From Gloucester to Lusaka

Lusaka, the Zambian capital, October 2006. A massive coaching realisation is about to happen.

I’m working for a charitable trust, delivering tag rugby to developing countries. Normally, the trust would spend up to nine days with 10 year-olds for an hour a day. At the end of that time, a squad of 12 would be chosen for a festival.

It was a fantastic project, reaching a wide range of children, with a variety of coaches delivering rugby. And the preferred and only method of coaching: drills.

The opportunity had come about through a meeting with Martin Hansford, the founder of the trust. He was a friend of a friend and had come up to Gloucester rugby to watch a primary school tag event I was running at their Premiership club ground.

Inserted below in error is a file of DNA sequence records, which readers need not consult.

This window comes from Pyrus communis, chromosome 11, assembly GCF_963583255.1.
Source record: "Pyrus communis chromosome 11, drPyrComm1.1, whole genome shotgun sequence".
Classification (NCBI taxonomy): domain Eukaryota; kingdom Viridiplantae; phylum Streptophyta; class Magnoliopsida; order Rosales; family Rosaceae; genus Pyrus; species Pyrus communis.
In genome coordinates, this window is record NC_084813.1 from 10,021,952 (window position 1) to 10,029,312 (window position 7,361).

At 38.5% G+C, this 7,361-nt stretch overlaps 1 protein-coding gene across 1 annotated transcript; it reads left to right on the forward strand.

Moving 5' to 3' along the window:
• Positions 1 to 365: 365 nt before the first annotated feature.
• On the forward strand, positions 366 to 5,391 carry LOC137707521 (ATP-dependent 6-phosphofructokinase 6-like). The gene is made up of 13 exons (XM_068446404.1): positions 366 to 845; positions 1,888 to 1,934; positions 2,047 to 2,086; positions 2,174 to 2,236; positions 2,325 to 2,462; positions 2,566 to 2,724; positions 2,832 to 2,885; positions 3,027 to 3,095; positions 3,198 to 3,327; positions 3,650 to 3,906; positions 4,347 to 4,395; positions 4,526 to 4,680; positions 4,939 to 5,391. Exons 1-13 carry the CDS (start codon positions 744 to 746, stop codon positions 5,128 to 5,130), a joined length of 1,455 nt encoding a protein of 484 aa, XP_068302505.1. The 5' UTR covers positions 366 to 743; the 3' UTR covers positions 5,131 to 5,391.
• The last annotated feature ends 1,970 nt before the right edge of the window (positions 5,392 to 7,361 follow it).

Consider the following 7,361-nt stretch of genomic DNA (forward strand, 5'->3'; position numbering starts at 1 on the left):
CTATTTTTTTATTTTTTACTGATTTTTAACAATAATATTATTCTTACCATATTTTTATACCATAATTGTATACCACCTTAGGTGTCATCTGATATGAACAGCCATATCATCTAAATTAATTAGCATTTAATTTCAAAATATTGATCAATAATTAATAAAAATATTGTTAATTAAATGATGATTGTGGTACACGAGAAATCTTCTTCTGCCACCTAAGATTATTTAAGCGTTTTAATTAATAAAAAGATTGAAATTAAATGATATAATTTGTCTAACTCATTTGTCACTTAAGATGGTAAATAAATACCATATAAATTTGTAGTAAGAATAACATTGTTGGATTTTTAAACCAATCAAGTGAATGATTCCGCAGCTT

Martin is an amazingly positive and proactive guy. He was going to Uganda that summer with some volunteers and wanted to run a programme to unite the community and had thought of football.

However, after watching the tag festival he was smitten with what he saw. He knew that tag rugby would do a better job. He asked if I could provide some balls and tags and off he went with a bag full of kit.

Martin Hansford, a founder member of the Tag Rugby Trust

That trip was so successful that he was able to set up the Tag Rugby Trust, introducing children in developing countries to rugby.

I was invited to attend the following year and it was there that I was involved in a well-meaning, but nevertheless drill-based programme.

But I was going to take a different approach.

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